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Ashcroft poll in Hallam: Clegg within a whisker of Labour with a lot of Tory vote to squeeze

Lord Ashcroft has released a last minute poll on Nick Clegg’s seat of Sheffield Hallam. It’s the third he has conducted in the last 5 months. It comes with all the usual caveats on Ashcroft polls – he doesn’t mention the candidates’ names, and he has some weird methodology that he doesn’t explain to us about how he gets his final figures.

The results last month showed Labour two points ahead on 36% with Nick on 34%. The new poll shows Labour just one point ahead on 37% and Nick on 36%. The Tories are on 15%, UKIP on 7% …

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This will upset some Lib Dems …

 

Last week, Nigel Farage told a public meeting in Rochester:

I would like to see the BBC cut back to the bone to be purely a public service broadcaster with an international reach, and I would have thought you could do that with a licence fee that was about a third of what it currently is.

According to The Independent:

The move could see the end of more frivolous entertainment programmes like Doctor Who, Strictly Come Dancing, and Top Gear.

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Five observations about last night’s debate

I actually enjoyed last night’s BBC Debate much more than I expected. Sure, I was livid that Nick Clegg had been excluded, but it was the price that had to be paid for David Cameron taking part in any debates at all. It was an interesting affair. There was no huge drama but it was mostly conducted in reasonable style. Nicola got her chance to bid for a coalition, Ed got the chance to rebuff her so honour was satisfied on that score. Conservative spin doctors trying to extrapolate post election chaos from that display just looked silly.

It told only half a story, though. Each of the four smaller party leaders outlined their own narrow (and in the case of Farage abhorrent) interests. The ideal coalition partner, who would govern for the whole country with fairness, responsibility and respect for civil liberties was not in the room. We have his pitch, though. I just wish the party would put the speech he made at the manifesto launch on Wednesday on You Tube. Particularly this bit:

At its heart is one word that is absolutely central to what Liberal Democrats believe: opportunity. No matter who you are, where you were born, what sexuality or religion you are or what colour your skin is, you should have the same opportunity to get on in life. We want to tear down the barriers that stop you from reaching your potential. We want to smash the glass ceilings that keep you from achieving what you want to achieve. Your talent and your hard work, not the circumstances of your birth, should decide what you can be.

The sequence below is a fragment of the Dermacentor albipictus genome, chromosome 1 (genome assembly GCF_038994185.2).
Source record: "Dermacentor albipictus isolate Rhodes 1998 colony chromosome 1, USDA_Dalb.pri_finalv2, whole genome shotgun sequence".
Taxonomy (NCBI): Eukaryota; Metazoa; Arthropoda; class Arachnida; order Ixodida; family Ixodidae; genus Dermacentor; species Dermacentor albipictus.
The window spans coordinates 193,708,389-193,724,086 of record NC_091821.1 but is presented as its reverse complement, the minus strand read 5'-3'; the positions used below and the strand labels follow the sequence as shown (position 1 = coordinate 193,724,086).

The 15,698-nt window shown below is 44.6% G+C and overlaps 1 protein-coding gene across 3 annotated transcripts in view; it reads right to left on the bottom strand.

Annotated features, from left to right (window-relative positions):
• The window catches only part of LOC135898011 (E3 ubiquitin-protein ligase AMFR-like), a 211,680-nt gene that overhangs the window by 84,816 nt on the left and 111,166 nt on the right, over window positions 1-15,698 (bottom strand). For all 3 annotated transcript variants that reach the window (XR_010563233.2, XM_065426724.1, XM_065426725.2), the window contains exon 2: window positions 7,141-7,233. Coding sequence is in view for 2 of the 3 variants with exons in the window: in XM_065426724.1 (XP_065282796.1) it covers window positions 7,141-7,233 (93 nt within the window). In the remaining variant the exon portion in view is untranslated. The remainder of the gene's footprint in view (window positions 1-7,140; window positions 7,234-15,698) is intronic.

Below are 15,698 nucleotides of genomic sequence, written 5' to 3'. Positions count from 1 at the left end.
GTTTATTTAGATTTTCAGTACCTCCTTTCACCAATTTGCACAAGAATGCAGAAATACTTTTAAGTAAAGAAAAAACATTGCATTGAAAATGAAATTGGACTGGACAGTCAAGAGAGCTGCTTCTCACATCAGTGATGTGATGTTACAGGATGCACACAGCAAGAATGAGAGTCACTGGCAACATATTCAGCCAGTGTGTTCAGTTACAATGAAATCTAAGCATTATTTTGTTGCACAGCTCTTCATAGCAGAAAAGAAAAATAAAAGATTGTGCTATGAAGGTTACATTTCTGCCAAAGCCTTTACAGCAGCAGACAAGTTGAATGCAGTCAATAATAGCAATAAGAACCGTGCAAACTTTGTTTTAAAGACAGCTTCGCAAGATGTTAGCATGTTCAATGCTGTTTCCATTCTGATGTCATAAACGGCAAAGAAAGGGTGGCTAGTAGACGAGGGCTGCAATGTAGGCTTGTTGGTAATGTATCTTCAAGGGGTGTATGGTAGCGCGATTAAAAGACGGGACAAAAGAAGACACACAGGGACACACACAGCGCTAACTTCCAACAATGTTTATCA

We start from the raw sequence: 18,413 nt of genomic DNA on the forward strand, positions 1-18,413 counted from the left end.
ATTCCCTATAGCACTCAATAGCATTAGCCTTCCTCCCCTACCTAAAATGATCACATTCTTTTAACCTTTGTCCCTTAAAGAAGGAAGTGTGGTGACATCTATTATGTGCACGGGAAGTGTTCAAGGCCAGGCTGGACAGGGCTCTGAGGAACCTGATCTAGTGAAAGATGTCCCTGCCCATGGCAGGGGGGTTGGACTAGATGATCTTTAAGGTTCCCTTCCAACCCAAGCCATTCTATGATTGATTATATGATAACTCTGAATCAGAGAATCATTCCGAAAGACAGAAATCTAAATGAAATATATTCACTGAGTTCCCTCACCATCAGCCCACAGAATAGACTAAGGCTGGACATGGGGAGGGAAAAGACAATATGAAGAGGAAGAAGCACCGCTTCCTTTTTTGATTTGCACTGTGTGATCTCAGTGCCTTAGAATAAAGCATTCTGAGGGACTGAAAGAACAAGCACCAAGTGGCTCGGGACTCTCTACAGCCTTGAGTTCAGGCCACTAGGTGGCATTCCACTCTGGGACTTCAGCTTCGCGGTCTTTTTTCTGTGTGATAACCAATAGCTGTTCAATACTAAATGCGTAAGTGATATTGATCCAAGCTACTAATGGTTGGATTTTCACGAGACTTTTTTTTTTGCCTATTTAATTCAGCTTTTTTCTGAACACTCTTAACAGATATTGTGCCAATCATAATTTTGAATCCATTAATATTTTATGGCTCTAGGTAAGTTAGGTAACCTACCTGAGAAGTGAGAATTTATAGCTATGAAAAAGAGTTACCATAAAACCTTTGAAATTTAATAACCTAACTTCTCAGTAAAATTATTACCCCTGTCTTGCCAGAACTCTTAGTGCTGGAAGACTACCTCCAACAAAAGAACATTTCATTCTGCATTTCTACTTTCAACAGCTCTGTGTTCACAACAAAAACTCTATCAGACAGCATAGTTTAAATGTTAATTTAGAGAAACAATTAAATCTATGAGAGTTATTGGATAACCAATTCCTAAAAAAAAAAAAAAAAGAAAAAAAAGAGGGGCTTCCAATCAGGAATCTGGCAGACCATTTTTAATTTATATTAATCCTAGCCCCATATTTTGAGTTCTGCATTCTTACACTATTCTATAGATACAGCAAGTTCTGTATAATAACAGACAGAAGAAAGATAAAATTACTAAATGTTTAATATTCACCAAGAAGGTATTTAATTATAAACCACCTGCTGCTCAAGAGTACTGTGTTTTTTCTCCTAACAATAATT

Here are five quick observations from me about last night’s event.

Nigel Farage was a disgrace

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UKIP’s support is based on irrational fear of the unknown, leading to unBritish and unChristian behaviour

Channel 4 News Factcheck is a place I often go to when I need a bit of sanity. On immigration, they have an excellent post.

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Pub landlord to call time on Farage

Oh joy! Oh rapture!

At last the prospect of some fun during the election campaign!

All hail to the ale!

The Guardian reports:

Comedian Al Murray has announced he plans to stand against Nigel Farage in the seat of South Thanet in May’s general election.

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Desperately seeking Nigel

Nigel Farage seems to be everywhere these days (except for turning up to propose his own motion). But, curiously, there is one fairly crucial place he isn’t.

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Nigel, was there something you forgot to do?

Nigel farage photo by norbert1As the net migration figures come out today, Nigel Farage has never been far from a tv camera. He’s been on the BBC News Channel. on the Daily Politics, spreading his ill-informed nonsense that we have an open door to half a billion people as if the entirety of Europe was going to pack up and come here to live.